30 June 2010

Surprise Surprise?

So far, this is the World Cup of Latin American soccer.  It's pretty impressive: collectively Latin American teams have a record of 15-6-6; four of the Latin American losses have come to other Latin American teams (Mexico lost to Uruguay and Argentina, Chile to Brazil, and Honduras to Chile); the only non-Latin American team to beat a regional team is Spain.

If we look just at South America, it's even more impressive: all five South American teams qualified for the round of 16, losing one game in the group phases and going a collective 11-4-1 (the lone loss: Chile 1-2 Spain); Chile, the only CONMEBOL team eliminated in the round of 16, lost to a regional foe. 

I've been listening to a lot of talking heads here in the United States express surprise at the strength of Latin American--primarily South American--teams in the 2010 FIFA World Cup. I don't think that too many thought that six of the seven Latin American teams would make it out of the group stage (I did make that prediction on my facebook page, see screenshot, below), but there are a lot of people who aren't that surprised.

I don't mean to disparage U.S. soccer commentators: they know about the European leagues, and the MLS, as well as the national teams from Europe, North America, and the big two in South America--Argentina and Brazil (though there they begin to get a little fuzzy as well).  For the 2010 World Cup, the typical pundit has--or had, prior to the group phases--an opinion something like this: traditional European teams will dominate, even if they had lackluster qualifying campaigns and warm-up matches; the U.S. is stronger than normal and has a real chance to make waves; Brazil is strong but not 'Brazil'; Argentina is dysfunctional with a maniacal coach; African teams have a chance because the cup is in Africa. (Let's not even get started on the way this cup has been marketed as the 'African cup'.  Imagine suggesting that, in 2006, English fans would all back Germany in a show of continental unity. I guess some people still think of Africa as one country, or Africans as one nation).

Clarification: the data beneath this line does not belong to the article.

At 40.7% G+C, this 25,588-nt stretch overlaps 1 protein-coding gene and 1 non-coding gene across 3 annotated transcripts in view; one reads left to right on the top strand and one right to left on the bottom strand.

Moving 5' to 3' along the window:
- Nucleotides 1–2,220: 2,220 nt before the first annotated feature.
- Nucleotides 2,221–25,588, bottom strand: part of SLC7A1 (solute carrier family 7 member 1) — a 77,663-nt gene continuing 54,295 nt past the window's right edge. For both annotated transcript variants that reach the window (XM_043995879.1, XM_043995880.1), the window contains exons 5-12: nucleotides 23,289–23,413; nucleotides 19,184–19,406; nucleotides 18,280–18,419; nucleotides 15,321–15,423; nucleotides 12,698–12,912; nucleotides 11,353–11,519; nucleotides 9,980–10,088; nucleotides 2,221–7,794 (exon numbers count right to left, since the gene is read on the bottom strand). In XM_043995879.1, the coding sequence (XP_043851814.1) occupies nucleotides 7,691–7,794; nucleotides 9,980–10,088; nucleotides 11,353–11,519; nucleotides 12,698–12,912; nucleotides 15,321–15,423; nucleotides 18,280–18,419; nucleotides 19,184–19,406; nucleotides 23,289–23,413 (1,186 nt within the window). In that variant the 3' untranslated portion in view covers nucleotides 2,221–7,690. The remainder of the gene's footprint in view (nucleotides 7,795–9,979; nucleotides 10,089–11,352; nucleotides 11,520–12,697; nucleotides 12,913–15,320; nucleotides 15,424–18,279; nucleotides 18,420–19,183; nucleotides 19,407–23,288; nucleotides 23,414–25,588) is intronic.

Leaving aside the analysis of Maradona and Argentina, which many Latin American fútbol commentators shared, it seems as though U.S. soccer writers did one of two things (or both): 1) glanced at the qualification tables and made assumptions based on those.  For those of you who don't know, the South American qualifiers looked like this: Brazil, Chile, Paraguay, Argentina, Uruguay (through a playoff).  So the assumption was that Brazil and Argentina, and maybe one other South American team--Paraguay perhaps--would make it to the knockout round. 2) relied on a typical belief in European superiority.

But a closer look at any of the Latin American teams would have suggested much greater strength south of the Rio Grande.  Honduras excepted, these teams were solid.  Each South American team--including Chile, which is out of the tournament at the hands of Brazil--has potent, proven goal scorers who play against the best in Europe. Each has keepers who play in Europe.  In fact, the majority of each South American team plays overseas.  Mexico had a young, dynamic team that showed flashes of brilliance in qualifying.  Latin America and Africa have become the developing grounds for the European leagues, which, according to some, is at least partly responsible for the decline of European national teams.